PEMBROKE — Recent findings indicate one in five students at Pembroke Academy have purposely cut, burned or otherwise hurt themselves within the last 12 months, and additional research indicates roughly the same percentage of PA students have used marijuana in the past 30 days, and another 27 percent have consumed alcohol.
The findings, reported in the Youth Risk Behavior Survey, were generated from anonymous questionnaires administered to high school students across the state in the spring of 2013.
Though Pembroke Academy ranked below most other districts in terms of troubling teenage behavior, PA Headmaster Michael Reardon said school officials take the findings seriously.
“Yes, we are below the state average in a number of areas, but we still have a significant number of our kids having issues, whether it be with depression, cutting themselves or any one of a thousand things adolescents seem prone to,” said Reardon. “Certainly, any community is going to have these issues, so the approach to looking at these statistics can be one of two responses: one, ’we’re not as bad as other communities,’ or two, ’who cares about other communities, these are our kids and we have to find ways to address these issues,’ and we chose number two.”
Pembroke Academy has scheduled a Resources & Education for Adolescent and Community Health (REACH) Community Action Night forum on Thursday, March 20, from 6:30 to 8 p.m. in the PA auditorium to discuss the study and potential solutions.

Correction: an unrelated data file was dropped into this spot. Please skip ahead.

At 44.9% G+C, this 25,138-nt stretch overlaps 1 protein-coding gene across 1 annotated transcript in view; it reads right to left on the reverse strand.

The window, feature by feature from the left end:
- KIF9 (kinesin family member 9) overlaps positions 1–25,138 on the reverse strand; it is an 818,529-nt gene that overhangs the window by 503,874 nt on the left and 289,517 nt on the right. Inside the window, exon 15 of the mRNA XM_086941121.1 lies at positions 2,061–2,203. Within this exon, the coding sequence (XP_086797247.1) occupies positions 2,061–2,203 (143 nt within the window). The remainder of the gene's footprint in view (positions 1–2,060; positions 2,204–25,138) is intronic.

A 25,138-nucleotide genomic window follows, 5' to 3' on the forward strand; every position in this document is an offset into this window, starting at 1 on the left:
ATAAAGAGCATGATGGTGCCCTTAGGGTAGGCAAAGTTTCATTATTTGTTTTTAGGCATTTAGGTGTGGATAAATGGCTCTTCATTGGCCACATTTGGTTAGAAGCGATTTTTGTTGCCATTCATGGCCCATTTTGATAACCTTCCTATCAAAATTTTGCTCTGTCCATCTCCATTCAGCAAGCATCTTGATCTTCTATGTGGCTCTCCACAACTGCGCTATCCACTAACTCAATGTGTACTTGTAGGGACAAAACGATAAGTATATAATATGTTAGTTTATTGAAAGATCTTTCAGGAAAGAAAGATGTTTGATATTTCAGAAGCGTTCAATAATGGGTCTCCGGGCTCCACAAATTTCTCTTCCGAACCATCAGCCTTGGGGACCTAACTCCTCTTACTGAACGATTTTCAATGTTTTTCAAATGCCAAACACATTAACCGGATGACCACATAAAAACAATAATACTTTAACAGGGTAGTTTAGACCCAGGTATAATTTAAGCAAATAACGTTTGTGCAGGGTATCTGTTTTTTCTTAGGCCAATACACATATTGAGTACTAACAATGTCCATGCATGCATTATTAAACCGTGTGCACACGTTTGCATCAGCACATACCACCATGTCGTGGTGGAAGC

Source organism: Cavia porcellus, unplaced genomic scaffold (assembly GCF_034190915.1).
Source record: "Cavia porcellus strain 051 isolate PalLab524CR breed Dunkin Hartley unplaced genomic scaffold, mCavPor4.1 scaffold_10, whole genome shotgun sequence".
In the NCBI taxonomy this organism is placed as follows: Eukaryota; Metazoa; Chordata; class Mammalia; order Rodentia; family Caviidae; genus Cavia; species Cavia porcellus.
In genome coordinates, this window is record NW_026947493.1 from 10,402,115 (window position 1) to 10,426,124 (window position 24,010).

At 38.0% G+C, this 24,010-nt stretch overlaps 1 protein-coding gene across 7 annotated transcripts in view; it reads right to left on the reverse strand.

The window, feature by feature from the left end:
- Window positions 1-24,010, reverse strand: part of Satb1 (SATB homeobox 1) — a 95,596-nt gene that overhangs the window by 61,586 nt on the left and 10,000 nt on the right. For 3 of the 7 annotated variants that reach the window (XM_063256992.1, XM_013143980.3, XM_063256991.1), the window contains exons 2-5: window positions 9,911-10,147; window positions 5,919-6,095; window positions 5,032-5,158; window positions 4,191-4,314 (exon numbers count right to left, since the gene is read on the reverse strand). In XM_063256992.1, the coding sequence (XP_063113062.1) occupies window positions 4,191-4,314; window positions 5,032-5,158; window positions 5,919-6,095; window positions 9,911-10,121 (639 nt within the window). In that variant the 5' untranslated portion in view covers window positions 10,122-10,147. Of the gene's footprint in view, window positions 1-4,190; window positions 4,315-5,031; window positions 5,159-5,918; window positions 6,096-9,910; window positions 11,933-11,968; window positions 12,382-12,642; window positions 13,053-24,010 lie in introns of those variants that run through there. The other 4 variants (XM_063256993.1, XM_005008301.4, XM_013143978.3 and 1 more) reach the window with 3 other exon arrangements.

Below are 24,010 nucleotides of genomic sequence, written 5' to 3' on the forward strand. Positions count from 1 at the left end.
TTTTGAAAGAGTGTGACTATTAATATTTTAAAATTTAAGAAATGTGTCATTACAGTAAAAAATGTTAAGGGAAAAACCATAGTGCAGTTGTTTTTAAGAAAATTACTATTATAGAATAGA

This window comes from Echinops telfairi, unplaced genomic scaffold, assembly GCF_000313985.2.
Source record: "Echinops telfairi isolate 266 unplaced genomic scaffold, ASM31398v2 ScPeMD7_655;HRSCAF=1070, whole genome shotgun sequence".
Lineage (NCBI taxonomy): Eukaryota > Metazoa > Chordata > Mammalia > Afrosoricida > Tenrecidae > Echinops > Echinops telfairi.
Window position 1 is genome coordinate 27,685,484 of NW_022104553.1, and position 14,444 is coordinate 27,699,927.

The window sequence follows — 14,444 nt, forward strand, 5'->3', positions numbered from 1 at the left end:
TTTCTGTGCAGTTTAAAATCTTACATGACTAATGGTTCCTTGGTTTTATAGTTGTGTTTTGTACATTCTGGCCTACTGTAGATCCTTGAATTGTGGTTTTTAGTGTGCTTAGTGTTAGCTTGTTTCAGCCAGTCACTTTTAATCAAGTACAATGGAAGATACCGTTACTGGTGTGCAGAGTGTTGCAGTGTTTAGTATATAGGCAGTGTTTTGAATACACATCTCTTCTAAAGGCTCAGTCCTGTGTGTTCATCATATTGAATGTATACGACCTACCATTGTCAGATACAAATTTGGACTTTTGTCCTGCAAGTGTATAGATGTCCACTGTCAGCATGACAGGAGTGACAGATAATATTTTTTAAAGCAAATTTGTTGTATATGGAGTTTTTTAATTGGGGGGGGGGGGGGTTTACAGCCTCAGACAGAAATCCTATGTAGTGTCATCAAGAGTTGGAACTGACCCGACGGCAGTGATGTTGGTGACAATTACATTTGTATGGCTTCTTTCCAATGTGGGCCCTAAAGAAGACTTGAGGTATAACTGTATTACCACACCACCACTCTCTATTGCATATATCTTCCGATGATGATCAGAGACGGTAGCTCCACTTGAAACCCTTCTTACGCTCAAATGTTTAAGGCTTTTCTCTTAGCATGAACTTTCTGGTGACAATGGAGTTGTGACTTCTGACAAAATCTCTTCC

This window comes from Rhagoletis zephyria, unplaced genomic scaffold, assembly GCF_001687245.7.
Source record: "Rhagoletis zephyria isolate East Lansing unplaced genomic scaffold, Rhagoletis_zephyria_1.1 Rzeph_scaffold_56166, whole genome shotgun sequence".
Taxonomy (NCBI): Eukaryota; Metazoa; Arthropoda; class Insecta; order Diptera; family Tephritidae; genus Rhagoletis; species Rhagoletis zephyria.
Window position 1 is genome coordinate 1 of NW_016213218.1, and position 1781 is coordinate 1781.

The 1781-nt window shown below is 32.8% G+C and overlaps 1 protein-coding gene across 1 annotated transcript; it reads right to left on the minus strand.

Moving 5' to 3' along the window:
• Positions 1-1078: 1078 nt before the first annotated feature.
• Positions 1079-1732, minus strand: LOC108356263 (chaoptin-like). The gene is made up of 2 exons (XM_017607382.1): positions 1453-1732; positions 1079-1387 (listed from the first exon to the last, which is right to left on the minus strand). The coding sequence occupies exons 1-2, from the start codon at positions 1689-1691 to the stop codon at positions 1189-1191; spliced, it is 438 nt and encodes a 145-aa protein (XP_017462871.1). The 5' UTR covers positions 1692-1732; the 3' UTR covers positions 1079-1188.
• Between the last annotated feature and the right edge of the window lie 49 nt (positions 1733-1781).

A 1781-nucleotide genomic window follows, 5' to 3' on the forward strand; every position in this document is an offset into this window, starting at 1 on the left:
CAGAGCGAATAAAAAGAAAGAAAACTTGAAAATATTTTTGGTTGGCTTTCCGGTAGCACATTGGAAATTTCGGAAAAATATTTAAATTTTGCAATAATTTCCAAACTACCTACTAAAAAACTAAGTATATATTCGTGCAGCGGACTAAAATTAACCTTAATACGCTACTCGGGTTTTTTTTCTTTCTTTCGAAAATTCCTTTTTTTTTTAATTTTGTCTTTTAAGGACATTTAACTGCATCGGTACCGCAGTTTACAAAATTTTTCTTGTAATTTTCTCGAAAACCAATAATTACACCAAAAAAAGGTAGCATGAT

REACH is a group organized to maintain and build upon a positive cultural environment in the greater Pembroke area, and Reardon said the district has been holding three or four presentations a year for the last two-plus years to address troubling adolescent behavior.
“The number of students behaving in ways that seriously impact their health and safety is definitely of concern,” he said. “We recognize that bullying, sexual behavior, depression and suicide, self-harm, and alcohol and drug abuse are not unique to PA and are, in fact, societal issues. That is why we feel that it is so important to bring the community together to strategize ways to curb these behaviors and preserve the well-being of our students.”
Reardon said most meetings are typically attended by 40 to 50 parents.
“We felt the subject matter was important enough to stick with it, and we have a core group of parents who have really put a lot of effort into this,” he said. “Basically, we’re just looking for different topics to try to keep the dialogue going with community.
“We’re trying to point parents in the right direction, both in terms of how to address these issues through communication with their kids, and also by providing local resources such as information on local drug or alcohol councilors.”
Admission to the March 20 event is free and open to the public, and all parents, especially those with children in the 10- to 18-year-old range, are encouraged to attend.
For more information, contact Reardon at 485-5187.